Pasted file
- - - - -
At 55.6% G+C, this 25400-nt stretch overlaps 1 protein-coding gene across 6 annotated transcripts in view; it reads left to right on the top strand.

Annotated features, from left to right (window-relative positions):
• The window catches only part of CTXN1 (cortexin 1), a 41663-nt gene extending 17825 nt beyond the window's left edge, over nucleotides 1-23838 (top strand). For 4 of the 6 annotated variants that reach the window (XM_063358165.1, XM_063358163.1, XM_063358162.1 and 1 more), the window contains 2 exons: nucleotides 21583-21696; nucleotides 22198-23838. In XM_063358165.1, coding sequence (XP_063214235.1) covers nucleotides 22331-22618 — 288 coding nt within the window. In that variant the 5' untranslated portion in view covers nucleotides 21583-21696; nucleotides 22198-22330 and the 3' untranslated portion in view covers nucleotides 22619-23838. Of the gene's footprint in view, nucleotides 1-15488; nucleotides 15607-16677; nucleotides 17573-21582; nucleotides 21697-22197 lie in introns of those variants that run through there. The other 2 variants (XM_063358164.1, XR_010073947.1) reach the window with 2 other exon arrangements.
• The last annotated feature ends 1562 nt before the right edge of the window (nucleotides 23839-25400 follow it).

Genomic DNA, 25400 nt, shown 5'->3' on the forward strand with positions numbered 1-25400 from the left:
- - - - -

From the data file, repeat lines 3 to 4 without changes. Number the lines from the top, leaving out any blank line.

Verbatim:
• The window catches only part of CTXN1 (cortexin 1), a 41663-nt gene extending 17825 nt beyond the window's left edge, over nucleotides 1-23838 (top strand). For 4 of the 6 annotated variants that reach the window (XM_063358165.1, XM_063358163.1, XM_063358162.1 and 1 more), the window contains 2 exons: nucleotides 21583-21696; nucleotides 22198-23838. In XM_063358165.1, coding sequence (XP_063214235.1) covers nucleotides 22331-22618 — 288 coding nt within the window. In that variant the 5' untranslated portion in view covers nucleotides 21583-21696; nucleotides 22198-22330 and the 3' untranslated portion in view covers nucleotides 22619-23838. Of the gene's footprint in view, nucleotides 1-15488; nucleotides 15607-16677; nucleotides 17573-21582; nucleotides 21697-22197 lie in introns of those variants that run through there. The other 2 variants (XM_063358164.1, XR_010073947.1) reach the window with 2 other exon arrangements.
• The last annotated feature ends 1562 nt before the right edge of the window (nucleotides 23839-25400 follow it).